Seidegard et. al., (1985, Carcinogenesis 6: 1211-1216) teaches that the human glutathione transferase GST-mu is frequently deficient in individuals, and that such deficiency can result in altered metabolic activity toward certain toxic chemicals.

Seidegard et al. (1988, Proc. Natl. Acad. Sci. USA 85: 7293-7297) teaches that GST-mu deficiency is due to homozygous deletion of the GST-1 gene; and further provides DNA sequence information for the human cDNA for GST-mu.

Seidegard et al., (1986, Carcinogenesis 7: 751-753) teaches that GST-mu deficiency is associated with an increased risk for lung cancer.

Lai et al., (1988, J. Biol. Chem. 263: 11389-11395) discloses sequence information for a rat genomic clone related to the human GST-1 gene.

BRIEF SUMMARY OF THE INVENTION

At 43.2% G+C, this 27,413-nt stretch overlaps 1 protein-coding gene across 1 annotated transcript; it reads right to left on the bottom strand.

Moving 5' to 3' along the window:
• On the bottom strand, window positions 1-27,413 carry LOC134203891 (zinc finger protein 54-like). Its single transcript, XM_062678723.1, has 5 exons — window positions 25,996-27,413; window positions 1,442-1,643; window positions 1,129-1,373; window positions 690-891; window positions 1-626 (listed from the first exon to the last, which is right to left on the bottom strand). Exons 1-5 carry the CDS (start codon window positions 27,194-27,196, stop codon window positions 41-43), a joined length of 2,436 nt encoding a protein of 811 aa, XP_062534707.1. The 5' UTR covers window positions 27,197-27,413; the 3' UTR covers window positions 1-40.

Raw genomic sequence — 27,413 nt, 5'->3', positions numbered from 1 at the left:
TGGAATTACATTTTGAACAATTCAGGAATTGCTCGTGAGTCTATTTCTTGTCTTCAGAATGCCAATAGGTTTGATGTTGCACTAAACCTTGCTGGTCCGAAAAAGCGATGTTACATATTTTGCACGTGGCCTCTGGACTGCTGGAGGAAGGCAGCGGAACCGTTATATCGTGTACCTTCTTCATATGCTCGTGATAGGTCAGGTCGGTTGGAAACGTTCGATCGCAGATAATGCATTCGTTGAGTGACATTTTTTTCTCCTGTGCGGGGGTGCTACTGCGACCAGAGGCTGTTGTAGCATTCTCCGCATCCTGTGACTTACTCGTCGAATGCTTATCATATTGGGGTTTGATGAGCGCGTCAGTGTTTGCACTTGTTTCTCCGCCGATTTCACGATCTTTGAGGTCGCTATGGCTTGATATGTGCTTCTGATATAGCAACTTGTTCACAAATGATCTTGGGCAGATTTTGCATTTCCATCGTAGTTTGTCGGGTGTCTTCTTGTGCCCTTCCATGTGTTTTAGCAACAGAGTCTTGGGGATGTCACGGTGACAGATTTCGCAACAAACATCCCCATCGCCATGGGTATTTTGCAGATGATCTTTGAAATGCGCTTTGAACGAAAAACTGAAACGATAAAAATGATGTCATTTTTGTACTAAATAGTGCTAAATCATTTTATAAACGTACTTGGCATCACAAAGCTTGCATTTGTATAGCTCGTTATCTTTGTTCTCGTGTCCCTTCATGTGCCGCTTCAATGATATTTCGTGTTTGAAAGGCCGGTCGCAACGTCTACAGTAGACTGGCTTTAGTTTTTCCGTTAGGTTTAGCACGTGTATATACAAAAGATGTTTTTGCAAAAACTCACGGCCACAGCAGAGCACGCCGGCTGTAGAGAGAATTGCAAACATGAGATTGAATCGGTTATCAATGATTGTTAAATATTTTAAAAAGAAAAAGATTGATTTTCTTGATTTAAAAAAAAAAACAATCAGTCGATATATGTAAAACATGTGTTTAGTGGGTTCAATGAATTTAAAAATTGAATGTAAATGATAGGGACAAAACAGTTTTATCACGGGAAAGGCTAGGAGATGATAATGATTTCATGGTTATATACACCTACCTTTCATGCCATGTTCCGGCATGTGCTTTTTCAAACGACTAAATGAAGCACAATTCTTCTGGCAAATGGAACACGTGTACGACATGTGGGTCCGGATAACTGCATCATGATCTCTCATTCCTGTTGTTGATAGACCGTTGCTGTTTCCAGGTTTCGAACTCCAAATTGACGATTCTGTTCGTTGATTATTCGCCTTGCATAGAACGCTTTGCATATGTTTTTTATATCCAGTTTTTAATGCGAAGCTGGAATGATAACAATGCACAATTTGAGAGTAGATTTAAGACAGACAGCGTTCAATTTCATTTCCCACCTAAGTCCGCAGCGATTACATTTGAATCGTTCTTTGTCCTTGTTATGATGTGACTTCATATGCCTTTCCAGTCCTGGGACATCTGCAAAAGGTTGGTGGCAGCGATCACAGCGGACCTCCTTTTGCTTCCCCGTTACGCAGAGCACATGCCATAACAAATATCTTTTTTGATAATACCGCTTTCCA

The invention relates to the efficient detection of gene deletion in human clinical samples which is associated with increased susceptibility to neoplasia or to toxicity upon chemical exposure. The invention further relates to means for identifying the capacity for existing tumors to resist certain chemotherapeutic regimens. More particularly, the invention provides a convenient and effective assay, based on the polymerase chain reaction (PCR), for the detection of glutathione transferase (GST) deficiency as a result of homozygous deletion of the GST-1 gene. Using synthetic DNA primers homologous to the 5' region of exon 4 and the 3' region of exon 5 of the GST-1 gene, the assay of the invention can detect homozygous deletion of the GST-1 gene in patient's blood or tissue samples. Unlike existing technologies which rely on immunologic methods, the assay of the invention is suitable for analyzing tissue samples, including highly necrotic tumor tissue samples from which GST-mu protein cannot be accurately determined.